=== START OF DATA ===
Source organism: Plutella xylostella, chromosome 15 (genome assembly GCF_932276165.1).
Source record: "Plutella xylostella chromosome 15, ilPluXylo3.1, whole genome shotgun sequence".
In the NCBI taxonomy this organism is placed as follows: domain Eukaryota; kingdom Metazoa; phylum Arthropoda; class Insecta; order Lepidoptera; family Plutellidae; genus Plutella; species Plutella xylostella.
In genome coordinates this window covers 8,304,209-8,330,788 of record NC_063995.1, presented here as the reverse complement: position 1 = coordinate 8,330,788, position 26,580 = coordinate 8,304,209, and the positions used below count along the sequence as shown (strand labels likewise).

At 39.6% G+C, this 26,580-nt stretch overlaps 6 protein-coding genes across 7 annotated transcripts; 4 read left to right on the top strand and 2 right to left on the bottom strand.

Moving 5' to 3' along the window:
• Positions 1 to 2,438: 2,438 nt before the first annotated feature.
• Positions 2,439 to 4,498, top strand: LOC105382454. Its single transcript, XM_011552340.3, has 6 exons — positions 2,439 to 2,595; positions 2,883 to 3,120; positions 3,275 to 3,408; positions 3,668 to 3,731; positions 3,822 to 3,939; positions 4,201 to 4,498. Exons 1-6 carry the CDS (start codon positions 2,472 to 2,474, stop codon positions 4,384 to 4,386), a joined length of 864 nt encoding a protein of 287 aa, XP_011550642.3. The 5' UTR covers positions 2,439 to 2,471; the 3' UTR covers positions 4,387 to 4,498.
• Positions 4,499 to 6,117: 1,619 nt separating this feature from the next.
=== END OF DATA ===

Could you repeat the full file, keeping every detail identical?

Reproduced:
Source organism: Plutella xylostella, chromosome 15 (genome assembly GCF_932276165.1).
Source record: "Plutella xylostella chromosome 15, ilPluXylo3.1, whole genome shotgun sequence".
In the NCBI taxonomy this organism is placed as follows: domain Eukaryota; kingdom Metazoa; phylum Arthropoda; class Insecta; order Lepidoptera; family Plutellidae; genus Plutella; species Plutella xylostella.
In genome coordinates this window covers 8,304,209-8,330,788 of record NC_063995.1, presented here as the reverse complement: position 1 = coordinate 8,330,788, position 26,580 = coordinate 8,304,209, and the positions used below count along the sequence as shown (strand labels likewise).

At 39.6% G+C, this 26,580-nt stretch overlaps 6 protein-coding genes across 7 annotated transcripts; 4 read left to right on the top strand and 2 right to left on the bottom strand.

Moving 5' to 3' along the window:
• Positions 1 to 2,438: 2,438 nt before the first annotated feature.
• Positions 2,439 to 4,498, top strand: LOC105382454. Its single transcript, XM_011552340.3, has 6 exons — positions 2,439 to 2,595; positions 2,883 to 3,120; positions 3,275 to 3,408; positions 3,668 to 3,731; positions 3,822 to 3,939; positions 4,201 to 4,498. Exons 1-6 carry the CDS (start codon positions 2,472 to 2,474, stop codon positions 4,384 to 4,386), a joined length of 864 nt encoding a protein of 287 aa, XP_011550642.3. The 5' UTR covers positions 2,439 to 2,471; the 3' UTR covers positions 4,387 to 4,498.
• Positions 4,499 to 6,117: 1,619 nt separating this feature from the next.